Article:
• Saving to buy a home? You face a new deadline to avoid higher stamp duty bills. In September 2022, the Government originally doubled the threshold at which homebuyers start paying stamp duty from £125,000 to £250,000. For first-time buyers, it had been lifted from £300,000 to £425,000. These limits will only remain until 31 March 2025, so make sure you factor this into how you plan to save for your deposit.
    • If you’re a homeowner on universal credit and struggling to meet mortgage payments – e.g. having lost a job - it could now be easier to ask for Government help repaying your mortgage interest. To qualify for the Support for Mortgage Interest (SMI) scheme you would usually have to be claiming universal credit for at least nine months before applying. From spring 2023, this wait will be reduced to three months instead. SMI is a loan, so must eventually be repaid (usually when you sell your home in the future).
    • If you’re a tenant in social housing, the cap for rent increases between April 2023/24 has been lowered from 11.1% to 7%. 

    Higher stamp duty from March 2025

  • Your benefits

    Your benefits

    • If you receive universal credit and have childcare costs, the maximum you can claim from the Government towards these will rise in summer 2023. If you have one child, the maximum amount paid monthly rises from £646 to £951. For two children, it’ll go up from £1,108 to £1,630. Each amount will then increase in line with CPI each year until 2027/28. In another change, the money will be paid upfront to eligible parents rather than needing to be claimed back.

    The changes below were all announced by the Chancellor in the Autumn Statement 2022:

    • If you receive the state pension, it’ll rise 10.1% from April 2023 in line with inflation under the ‘triple lock’. So if you qualify for the full ‘new’ state pension, your weekly income will increase from £185.15 to £203.85. And if you’re on the full ‘basic’ state pension (for those who reached pension age before April 2016), you’ll see your income rise from £141.85 to £156.20 a week. The standard minimum income in Pension credit will go up by 10.1% too.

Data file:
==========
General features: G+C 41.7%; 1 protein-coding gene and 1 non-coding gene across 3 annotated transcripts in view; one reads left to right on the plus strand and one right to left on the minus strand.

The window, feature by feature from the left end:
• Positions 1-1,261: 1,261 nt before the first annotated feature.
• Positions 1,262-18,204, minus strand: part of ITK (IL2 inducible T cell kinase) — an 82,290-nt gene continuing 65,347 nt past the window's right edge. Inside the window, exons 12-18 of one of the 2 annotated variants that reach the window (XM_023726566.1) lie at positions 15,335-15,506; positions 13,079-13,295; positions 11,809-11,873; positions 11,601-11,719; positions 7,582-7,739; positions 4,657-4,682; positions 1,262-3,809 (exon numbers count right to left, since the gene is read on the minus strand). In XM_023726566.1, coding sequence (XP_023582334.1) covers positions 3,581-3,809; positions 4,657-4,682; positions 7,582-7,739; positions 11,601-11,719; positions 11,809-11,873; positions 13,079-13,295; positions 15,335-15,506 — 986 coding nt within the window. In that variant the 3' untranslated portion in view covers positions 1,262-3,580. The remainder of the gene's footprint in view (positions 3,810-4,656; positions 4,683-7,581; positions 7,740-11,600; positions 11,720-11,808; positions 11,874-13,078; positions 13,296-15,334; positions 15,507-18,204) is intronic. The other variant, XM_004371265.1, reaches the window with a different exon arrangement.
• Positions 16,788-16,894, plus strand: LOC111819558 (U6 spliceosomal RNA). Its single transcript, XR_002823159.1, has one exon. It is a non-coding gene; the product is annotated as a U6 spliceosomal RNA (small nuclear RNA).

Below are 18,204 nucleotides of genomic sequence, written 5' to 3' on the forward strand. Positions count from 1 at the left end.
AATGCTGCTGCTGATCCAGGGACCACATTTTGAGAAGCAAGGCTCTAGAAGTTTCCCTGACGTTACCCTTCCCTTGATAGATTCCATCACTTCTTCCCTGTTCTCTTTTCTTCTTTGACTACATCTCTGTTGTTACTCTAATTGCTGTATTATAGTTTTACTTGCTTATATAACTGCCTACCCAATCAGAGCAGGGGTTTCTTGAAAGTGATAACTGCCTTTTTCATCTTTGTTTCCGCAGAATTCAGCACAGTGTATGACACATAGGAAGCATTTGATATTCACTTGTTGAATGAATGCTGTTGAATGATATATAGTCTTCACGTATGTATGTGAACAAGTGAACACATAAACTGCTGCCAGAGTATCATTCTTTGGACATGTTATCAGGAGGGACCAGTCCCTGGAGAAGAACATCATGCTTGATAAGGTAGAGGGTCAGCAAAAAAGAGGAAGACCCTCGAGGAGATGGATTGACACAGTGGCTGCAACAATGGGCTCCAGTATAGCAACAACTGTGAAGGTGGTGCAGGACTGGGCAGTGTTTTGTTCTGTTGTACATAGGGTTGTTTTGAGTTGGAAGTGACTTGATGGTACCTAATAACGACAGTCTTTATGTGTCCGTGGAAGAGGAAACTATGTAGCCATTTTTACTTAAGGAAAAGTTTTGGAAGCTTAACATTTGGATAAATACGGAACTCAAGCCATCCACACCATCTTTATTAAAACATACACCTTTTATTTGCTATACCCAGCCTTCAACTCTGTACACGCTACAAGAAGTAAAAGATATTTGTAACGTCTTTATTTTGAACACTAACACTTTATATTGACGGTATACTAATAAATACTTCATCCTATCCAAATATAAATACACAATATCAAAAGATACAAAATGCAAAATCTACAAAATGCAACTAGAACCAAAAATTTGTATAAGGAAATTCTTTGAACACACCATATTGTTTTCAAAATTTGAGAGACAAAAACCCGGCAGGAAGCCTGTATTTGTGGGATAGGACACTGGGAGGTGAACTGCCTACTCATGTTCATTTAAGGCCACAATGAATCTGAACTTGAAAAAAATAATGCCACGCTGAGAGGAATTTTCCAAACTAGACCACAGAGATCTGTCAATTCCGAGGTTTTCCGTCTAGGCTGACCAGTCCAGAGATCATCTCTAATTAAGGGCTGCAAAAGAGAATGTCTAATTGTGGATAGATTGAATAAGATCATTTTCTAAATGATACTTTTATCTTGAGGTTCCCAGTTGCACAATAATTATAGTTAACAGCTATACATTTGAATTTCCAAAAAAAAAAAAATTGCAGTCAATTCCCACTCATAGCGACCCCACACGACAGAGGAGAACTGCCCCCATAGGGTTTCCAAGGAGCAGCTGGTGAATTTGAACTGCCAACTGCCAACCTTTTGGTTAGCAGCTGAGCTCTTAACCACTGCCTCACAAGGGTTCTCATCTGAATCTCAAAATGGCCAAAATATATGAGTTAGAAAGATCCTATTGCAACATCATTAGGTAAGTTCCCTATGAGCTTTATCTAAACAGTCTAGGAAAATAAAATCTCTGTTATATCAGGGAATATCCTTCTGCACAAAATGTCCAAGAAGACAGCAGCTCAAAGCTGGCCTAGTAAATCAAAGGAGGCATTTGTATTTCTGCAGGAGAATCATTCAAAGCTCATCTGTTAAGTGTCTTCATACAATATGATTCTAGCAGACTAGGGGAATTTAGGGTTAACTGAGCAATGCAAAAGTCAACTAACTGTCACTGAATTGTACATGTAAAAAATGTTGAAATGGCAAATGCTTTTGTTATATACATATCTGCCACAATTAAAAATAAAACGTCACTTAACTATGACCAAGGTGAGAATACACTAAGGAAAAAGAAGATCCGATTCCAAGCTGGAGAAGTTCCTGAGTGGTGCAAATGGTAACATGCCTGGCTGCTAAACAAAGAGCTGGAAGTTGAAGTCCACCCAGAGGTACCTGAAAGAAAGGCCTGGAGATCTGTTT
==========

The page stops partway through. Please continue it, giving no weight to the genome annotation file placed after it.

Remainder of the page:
• If you’re eligible for other state benefits, most of these will also increase by 10.1% in April 2023. These include the working tax credit, personal independence payment, child benefit and universal credit.
    • The overall benefit cap – the total allowed - will also rise by 10.1% from next April. It will be lifted from £20,000 to £22,020 for families nationwide, and from £23,000 to £25,323 for families in Greater London. You can find more on the Government’s Moneyhelper website.

    ‘Triple-locked’ state pension to rise by 10.1%

  • Your spending and bills

    Your spending and bills

    • The Energy Price Guarantee, which means energy bills of £2,500 a year for a typical household, has been extended by three months. It will be kept in place until the end of June 2023, instead of ending in March.
    • If you use a prepayment meter for your energy bills, you’re set to save £45 a year after the Chancellor said the premium for paying by meter would end. Meter payment charges will now be comparable to those who pay by direct debit. The change takes place on 1 July 2023. 
    • Working parents of two-year-olds will be able to apply for 15 hours of free childcare a week from April 2024. Later in the same year, in September, those with children aged nine months to two years will also be eligible. Then, from September 2025, the number of hours of free care is set to double to 30 hours for all eligible parents with children aged under five. The benefit is available for 38 weeks of the year. Parents of three and four-year olds can currently apply for up to 30 hours of free care.

    The changes below were all announced by the Chancellor in the Autumn Statement 2022: